(Jan. 26, 2012)
Participants at the eighth annual Jean Mills Health Symposium on Feb. 3 will learn about past and present day efforts to reduce health disparities and increase access to care for minority populations in eastern North Carolina.
Presenters will use this year’s theme, “Enhancing Community Health in North Carolina: Looking in the Mirror,” to describe the history of health disparities, interventions and research and to critically reflect on progress in those efforts.
Registration begins at 8:30 a.m. and the symposium will be held 9 a.m. to 3:30 p.m. Friday, Feb. 3, in the Greenville Hilton, 207 SW Greenville Blvd., Greenville.
The keynote speaker will be Dr. Brian Smedley, vice president and director of the Health Policy Institute of the Joint Center for Political and Economic Studies in Washington, D.C.
The symposium will feature a dozen presenters on collaborative health projects and studies including falls prevention, diabetes self-management, teen health disparities in Greene, Lenoir and Jones counties, a community health partnership in west Greenville, and a study on periodontal disease in diabetic and obese children in eastern North Carolina.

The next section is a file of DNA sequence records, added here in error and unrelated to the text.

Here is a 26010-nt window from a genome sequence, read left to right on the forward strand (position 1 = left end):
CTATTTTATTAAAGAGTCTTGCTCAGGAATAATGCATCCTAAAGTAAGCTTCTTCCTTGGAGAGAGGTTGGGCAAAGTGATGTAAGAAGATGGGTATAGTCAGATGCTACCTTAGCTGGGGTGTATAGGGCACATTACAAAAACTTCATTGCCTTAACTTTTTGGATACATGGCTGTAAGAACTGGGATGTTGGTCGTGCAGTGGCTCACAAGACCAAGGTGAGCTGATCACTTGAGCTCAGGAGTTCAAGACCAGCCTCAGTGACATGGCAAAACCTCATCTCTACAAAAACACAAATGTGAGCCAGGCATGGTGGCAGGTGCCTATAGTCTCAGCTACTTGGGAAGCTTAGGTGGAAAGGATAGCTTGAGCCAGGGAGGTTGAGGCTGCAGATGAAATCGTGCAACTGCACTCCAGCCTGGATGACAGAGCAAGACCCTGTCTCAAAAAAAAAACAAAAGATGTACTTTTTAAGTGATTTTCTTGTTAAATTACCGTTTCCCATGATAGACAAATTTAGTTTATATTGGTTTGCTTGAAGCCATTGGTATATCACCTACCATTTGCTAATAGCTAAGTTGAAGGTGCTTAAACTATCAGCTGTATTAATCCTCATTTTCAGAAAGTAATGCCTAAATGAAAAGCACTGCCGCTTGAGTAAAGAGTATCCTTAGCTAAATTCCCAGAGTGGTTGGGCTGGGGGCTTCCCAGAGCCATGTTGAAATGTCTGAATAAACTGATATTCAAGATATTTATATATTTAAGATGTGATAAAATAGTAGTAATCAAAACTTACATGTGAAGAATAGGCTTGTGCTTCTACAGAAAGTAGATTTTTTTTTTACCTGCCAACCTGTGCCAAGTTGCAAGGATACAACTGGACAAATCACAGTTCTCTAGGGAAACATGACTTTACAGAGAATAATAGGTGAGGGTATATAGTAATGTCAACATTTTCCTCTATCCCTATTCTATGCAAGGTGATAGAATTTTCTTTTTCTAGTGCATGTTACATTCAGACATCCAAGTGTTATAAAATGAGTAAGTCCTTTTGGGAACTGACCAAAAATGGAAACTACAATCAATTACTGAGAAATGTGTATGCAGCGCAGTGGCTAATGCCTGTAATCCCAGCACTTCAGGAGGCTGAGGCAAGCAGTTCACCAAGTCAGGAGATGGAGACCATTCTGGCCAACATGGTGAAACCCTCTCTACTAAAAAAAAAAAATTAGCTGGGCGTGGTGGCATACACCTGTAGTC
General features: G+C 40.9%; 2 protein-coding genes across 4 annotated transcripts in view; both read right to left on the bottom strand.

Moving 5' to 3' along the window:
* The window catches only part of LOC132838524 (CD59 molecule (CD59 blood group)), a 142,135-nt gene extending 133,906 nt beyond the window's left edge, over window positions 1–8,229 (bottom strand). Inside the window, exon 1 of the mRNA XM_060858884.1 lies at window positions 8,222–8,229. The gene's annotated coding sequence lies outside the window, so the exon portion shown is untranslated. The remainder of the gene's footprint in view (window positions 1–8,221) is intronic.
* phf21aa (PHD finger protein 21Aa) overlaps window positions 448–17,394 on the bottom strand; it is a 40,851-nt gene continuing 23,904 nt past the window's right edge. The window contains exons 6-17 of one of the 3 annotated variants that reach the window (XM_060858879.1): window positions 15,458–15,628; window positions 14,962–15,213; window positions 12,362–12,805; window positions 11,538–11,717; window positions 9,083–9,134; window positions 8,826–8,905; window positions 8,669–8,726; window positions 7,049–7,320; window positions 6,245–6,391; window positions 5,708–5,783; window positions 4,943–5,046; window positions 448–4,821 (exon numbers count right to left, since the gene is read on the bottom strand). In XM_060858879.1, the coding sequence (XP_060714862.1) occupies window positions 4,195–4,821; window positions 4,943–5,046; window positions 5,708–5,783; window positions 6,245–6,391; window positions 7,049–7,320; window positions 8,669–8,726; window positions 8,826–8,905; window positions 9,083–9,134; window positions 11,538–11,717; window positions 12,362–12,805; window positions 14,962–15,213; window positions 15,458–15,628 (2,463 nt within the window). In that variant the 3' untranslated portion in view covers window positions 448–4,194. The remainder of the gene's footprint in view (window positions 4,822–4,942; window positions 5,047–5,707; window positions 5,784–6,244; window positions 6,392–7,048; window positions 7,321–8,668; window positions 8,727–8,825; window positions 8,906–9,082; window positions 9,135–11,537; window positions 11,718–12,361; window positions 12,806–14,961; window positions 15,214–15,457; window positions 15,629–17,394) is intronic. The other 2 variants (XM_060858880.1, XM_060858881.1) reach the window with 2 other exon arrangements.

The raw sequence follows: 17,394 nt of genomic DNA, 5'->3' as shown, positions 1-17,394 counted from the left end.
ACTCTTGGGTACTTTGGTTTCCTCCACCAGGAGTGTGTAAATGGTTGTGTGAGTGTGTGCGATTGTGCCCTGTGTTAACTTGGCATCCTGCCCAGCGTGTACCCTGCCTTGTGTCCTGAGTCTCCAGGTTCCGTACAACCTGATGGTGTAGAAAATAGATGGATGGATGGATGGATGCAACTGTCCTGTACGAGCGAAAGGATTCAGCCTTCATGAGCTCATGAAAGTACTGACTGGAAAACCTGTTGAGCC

Luncheon speakers will be Dr. Beth Velde, professor of occupational therapy and assistant dean in the College of Allied Health Sciences, and Dr. Robert Campbell, assistant professor of health services and information management, on “A Historical Study of ECU’s Impact on Health Disparities in Eastern North Carolina.”
Registration is $35, and $20 for students, by Jan. 27. After that date, fees are $45 and $25 respectively. The fee includes all program supplies, refreshment breaks and lunch. Continuing education units are available. Visit http://eahec.ecu.edu
or call Amy Bullock at Eastern AHEC at 252-744-5205 or email email@example.com
for more information.
The event is sponsored by the ECU College of Allied Health Sciences in collaboration with the ECU Medical & Health Sciences Foundation, Pitt Memorial Hospital Foundation and Eastern Area Health Education Center.
Mills earned her bachelor’s degree from the University of North Carolina at Chapel Hill in 1977 and a master’s in public administration with a concentration in community health from ECU in 1984. She died from breast cancer in 2000.
Amos T. Mills III, Jean’s brother, created the symposium in an effort to keep her spirit of discovery and community outreach alive.